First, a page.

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by Naomi Wolf
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This is huge...another reason to crush Occupy which might make this kind of shovelling of profits away from the common treasury illegal: immeasurable wealth hidden offshore by the global elite....while you and I pay taxes.
Heartening and a fair approach for a private entity such as the NCAA to punish Penn State economically for the sex abuse cover-up -- the cover-up was partly motivated no doubt by business considerations in the sports marketplace so it feels right that businesses recoil and hit such institutions in the wallet.
Greg Teetsell shared this: Swiss Banks UBS, Credit Suisse Raided by German, French Authorities over Tax Evasion
I may be missing something obvious, but this is a UK government document that spells out how NHS Financial Trusts are different from NHS trusts. Look at page 6 and pages 13-14. It does seem to be, from a non-accountant’s point of view, as if these financial arrangements allow the entity buying the NHS asset to use its money for other investment purposes unrelated to health care...and then it seems as if it allows the Financial Trusts to leverage a vast amount of value? Is it me or does the accounting methods spelled out ( 'Goodwill', etc) on pages 13-15 seem really odd?
I see from having done a bit of research that plans to monetize the NHS with huge consulting contracts seem long to have been in place -- this seems to echo what our citizen journalist Morna McDermott has found about the monetization of US public schools, with the fast consulting contracts that go along with it. You can see from these internal documents that it appears to be spin that this process makes health care more efficient -- rather, these documents appear to demonstrate that the consulting contracts and monetization for private industry that arise out of this process are paramount considerations, at least in the internal documents.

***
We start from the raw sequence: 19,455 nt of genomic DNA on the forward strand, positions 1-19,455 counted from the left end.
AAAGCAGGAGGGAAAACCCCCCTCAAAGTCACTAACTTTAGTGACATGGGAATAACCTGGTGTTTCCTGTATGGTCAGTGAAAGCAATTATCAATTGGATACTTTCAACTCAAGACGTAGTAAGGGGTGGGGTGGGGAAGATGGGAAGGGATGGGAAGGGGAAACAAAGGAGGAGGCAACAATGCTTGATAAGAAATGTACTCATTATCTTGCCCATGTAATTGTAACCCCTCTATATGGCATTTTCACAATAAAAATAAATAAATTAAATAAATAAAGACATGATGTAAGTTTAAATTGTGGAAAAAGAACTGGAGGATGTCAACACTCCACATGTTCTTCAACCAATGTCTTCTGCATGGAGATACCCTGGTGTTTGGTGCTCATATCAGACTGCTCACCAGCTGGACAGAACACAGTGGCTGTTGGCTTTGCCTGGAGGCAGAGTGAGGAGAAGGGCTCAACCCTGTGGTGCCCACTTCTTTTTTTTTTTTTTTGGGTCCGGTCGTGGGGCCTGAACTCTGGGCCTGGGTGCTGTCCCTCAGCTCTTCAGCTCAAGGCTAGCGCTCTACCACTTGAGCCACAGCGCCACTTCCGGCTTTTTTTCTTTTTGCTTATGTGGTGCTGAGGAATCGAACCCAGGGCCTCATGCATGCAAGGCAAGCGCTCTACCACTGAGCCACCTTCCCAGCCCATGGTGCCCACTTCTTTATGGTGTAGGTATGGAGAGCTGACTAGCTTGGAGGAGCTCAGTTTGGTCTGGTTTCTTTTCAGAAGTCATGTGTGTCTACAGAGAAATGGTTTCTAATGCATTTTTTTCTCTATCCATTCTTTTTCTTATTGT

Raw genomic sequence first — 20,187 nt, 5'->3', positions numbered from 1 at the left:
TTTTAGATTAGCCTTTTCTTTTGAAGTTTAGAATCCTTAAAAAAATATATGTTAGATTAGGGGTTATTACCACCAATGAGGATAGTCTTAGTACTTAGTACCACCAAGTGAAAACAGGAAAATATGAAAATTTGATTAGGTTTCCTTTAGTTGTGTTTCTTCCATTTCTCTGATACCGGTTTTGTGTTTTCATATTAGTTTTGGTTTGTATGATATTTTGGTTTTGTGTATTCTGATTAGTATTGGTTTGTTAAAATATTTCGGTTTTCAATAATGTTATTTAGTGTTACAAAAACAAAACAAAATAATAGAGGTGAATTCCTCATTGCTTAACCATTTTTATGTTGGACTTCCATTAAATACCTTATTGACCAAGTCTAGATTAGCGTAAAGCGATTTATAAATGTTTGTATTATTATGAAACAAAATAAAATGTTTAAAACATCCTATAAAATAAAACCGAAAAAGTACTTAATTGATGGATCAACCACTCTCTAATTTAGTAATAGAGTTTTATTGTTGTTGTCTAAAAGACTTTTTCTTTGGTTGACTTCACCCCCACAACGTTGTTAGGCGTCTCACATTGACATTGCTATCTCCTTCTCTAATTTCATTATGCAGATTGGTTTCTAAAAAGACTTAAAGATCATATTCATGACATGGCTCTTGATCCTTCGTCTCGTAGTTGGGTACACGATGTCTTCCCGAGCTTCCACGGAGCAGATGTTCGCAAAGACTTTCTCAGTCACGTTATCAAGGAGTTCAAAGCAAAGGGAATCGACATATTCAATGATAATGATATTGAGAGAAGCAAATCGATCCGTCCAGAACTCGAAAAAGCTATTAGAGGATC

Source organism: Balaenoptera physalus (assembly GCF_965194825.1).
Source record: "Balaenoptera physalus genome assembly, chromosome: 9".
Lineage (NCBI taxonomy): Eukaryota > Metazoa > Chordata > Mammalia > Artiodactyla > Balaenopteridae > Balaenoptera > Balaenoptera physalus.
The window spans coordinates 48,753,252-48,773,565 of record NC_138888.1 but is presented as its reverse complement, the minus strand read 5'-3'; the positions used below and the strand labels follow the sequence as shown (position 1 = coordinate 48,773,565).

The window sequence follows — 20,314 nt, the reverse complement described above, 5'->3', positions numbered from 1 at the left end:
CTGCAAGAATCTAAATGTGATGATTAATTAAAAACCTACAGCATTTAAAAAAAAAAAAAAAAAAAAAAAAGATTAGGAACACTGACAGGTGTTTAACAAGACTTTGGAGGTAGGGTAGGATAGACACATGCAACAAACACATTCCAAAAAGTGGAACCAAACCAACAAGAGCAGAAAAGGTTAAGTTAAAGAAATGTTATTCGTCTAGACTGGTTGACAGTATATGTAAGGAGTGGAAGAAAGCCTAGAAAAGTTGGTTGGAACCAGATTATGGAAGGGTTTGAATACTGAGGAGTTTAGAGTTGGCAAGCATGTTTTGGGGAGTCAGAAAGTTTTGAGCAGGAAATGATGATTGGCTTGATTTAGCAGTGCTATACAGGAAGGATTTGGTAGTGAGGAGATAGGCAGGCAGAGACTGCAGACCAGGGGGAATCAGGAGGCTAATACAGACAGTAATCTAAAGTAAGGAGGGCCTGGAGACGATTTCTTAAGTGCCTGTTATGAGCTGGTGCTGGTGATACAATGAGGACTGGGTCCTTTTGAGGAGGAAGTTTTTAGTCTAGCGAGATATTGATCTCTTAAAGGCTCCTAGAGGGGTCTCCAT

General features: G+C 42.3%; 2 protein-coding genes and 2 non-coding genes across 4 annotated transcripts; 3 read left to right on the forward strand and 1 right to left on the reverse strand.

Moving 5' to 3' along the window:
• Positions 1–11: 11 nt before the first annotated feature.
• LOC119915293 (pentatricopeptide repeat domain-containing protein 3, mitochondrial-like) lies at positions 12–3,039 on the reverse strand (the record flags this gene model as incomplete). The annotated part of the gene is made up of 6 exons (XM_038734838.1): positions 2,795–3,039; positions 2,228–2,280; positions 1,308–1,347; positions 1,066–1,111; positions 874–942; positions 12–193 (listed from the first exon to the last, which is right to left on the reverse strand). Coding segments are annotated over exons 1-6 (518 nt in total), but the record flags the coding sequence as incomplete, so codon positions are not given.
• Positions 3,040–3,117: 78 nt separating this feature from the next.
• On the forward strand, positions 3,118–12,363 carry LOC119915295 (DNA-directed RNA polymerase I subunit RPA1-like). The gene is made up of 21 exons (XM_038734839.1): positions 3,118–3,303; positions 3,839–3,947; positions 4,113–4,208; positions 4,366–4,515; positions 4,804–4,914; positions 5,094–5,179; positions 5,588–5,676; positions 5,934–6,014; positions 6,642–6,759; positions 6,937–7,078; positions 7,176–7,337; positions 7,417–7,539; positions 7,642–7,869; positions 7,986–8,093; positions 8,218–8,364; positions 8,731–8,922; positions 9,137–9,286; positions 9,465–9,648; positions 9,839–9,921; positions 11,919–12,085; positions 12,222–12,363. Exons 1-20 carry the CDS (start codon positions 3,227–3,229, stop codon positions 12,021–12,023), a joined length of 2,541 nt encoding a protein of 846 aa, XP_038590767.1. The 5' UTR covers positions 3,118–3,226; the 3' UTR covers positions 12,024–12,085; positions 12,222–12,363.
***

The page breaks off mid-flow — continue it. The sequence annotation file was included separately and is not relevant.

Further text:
See this concluding paragraph -- especially that final sentence:
Final thoughts: Once a reconfiguration of NHS organisations has occurred, bearing in mind the considerations noted here, the integration period immediately after completion of the transaction must be managed and monitored robustly. It is during this post-merger timeframe that some of the challenges of managing the new entity will come to light and it is also the period when the new organisation can run into problems, perhaps because something did not happen the way it was planned or something should have happened in hindsight that didn’t. Only close monitoring will enable management to react quickly to any issues that arise. The next two to three years will see increasing numbers of transactions across NHS bodies. We believe NHS boards need to be ready for this and have clear strategies either to exploit opportunities or to respond to any approaches from others. We suggest you need to ask yourselves the following questions:
Are you a ‘buyer’ or a ‘target’?
What is your M&A strategy?
If you are proceeding with a reconfiguration involving your organisation, remember the following key considerations:
:: photo courtesy of acaben, via Creative Commons license ::
Author & political activist Naomi Wolf raises awareness of the pervasive inequities that exist in society and politics. She encourages people to take charge of their lives, voice their concerns and enact change.